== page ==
When our theology has us drinking spit-up or dancing with snakes or treating people with different skin color as inferior or having women wearing doilies on their heads or dumping the words of Jesus, we have to reconsider our theology. It may not be totally wrong, but we’ve taken a theological wrong turn somewhere along the way. We need to retrace our steps to find out where we’ve erred.
Bad theology leads to bad discipleship.
Bad theology can trample Jesus. It can trample our neighbors. It can trample our own hearts. It can lead to sins no one else is able to commit.
So, when we recognize our theology is leading to odd conclusions and/or bad behavior, it’s important to pause and question, to wrestle with God about it. It’s time to go back to Jesus, to immerse ourselves in the gospels and encounter our Lord, listening to him and learning from him as his disciples. Jesus first in our practice. Jesus preeminent in our theology.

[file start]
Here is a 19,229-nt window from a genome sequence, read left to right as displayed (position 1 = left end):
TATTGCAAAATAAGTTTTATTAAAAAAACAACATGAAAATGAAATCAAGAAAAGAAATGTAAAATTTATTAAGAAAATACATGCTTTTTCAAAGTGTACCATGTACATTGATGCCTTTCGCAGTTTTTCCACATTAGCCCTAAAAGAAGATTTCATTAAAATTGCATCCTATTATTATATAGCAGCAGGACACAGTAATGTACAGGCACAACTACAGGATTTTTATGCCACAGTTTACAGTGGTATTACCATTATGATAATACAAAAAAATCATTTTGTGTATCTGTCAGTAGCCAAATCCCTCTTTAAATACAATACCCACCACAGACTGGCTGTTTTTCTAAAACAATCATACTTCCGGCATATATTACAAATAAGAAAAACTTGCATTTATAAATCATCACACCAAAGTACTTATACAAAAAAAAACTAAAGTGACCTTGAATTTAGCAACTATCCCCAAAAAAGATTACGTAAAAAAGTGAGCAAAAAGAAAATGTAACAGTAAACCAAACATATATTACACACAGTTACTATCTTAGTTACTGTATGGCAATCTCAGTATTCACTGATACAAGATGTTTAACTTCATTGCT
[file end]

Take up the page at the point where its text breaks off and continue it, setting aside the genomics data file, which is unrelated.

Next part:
In Luke 9:35, the voice of God from the cloud says of Jesus, “This is my Son, my Chosen One; listen to him!” We should heed the Voice by heeding Jesus.
I’m not saying we should have only red-letter Bibles, where the words of Jesus are in red ink while the rest of the Bible is in black ink. All of the Bible is the Word of God. Still, I want to make sure I give Jesus an honest listening to — where I’m listening so closely it just might cause havoc with the theology I’ve had and the life I’ve lived to that point. And that’s exactly what happened when Jesus started preaching, “Repent! For the kingdom of God is at hand.” His listeners changed both their theology and their daily lives.